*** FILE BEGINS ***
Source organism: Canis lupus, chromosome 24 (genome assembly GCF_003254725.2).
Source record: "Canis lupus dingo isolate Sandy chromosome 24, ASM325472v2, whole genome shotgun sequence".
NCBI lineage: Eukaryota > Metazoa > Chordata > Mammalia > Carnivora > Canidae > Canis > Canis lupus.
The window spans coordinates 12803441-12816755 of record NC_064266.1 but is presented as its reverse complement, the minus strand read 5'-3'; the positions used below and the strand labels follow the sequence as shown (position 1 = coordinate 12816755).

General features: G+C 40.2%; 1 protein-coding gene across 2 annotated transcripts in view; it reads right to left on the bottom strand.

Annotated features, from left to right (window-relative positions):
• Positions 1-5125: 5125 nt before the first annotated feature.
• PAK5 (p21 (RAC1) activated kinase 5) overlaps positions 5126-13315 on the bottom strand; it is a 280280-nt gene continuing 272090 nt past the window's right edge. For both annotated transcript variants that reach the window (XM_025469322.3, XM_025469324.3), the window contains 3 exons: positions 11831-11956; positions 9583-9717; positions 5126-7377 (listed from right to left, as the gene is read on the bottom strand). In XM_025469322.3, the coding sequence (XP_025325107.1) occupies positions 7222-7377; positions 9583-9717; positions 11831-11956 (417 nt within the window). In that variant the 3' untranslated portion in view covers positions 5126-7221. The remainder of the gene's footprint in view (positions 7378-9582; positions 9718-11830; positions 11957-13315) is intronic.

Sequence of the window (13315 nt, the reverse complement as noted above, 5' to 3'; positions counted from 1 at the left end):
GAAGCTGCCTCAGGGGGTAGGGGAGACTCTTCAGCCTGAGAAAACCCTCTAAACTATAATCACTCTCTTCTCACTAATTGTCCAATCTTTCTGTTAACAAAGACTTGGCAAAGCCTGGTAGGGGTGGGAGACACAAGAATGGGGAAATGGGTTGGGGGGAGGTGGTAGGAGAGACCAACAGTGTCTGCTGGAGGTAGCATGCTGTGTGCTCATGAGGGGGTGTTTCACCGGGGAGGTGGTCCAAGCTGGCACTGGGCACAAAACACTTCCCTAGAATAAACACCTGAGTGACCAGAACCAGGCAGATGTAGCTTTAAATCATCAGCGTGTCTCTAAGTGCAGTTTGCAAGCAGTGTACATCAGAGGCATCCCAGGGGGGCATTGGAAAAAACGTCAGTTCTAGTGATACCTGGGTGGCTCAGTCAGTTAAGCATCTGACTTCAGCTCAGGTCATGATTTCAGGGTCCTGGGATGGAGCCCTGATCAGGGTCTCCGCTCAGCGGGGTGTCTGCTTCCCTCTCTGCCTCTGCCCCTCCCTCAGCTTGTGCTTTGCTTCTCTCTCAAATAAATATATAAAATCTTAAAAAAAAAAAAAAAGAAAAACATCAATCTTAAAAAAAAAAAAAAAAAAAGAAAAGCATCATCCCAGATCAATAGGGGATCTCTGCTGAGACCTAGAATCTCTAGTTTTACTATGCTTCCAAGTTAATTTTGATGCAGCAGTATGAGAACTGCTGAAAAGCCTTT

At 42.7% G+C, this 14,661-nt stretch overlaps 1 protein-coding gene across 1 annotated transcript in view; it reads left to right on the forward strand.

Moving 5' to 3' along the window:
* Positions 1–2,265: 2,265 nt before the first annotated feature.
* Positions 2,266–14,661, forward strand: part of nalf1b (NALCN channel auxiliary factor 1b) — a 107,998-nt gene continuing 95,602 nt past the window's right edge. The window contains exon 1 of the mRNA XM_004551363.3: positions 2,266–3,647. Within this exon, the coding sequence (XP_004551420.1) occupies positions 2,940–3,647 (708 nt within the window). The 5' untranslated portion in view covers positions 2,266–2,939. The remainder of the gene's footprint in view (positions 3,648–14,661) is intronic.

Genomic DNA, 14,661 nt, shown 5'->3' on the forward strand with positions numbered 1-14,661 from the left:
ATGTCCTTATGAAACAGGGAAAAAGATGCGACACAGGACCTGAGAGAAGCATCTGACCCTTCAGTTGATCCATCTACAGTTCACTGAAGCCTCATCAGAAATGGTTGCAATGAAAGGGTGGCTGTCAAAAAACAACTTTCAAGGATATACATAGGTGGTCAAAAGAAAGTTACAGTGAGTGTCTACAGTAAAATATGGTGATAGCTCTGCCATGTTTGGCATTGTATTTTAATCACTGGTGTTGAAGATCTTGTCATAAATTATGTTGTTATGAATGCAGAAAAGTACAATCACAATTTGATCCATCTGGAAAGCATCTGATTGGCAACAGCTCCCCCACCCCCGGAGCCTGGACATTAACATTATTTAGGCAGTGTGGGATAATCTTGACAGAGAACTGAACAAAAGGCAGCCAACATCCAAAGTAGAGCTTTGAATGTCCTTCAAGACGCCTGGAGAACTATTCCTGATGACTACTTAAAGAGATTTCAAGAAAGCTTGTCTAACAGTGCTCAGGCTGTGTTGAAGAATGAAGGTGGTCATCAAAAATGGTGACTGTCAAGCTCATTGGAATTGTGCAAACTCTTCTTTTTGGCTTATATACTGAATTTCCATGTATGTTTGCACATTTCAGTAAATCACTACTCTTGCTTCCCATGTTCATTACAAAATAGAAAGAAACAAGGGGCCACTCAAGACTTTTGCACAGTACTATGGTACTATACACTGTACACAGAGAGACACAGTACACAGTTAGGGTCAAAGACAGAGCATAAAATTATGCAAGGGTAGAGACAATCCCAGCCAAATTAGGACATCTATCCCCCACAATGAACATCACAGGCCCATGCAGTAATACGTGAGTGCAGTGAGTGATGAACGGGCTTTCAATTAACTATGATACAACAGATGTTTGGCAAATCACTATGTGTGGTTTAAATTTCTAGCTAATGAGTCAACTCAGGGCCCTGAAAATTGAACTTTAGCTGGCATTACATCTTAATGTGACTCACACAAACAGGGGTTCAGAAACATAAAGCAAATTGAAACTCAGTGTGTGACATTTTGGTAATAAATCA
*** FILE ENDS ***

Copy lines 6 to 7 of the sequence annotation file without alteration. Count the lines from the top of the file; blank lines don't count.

Annotated features, from left to right (window-relative positions):
• Positions 1-5125: 5125 nt before the first annotated feature.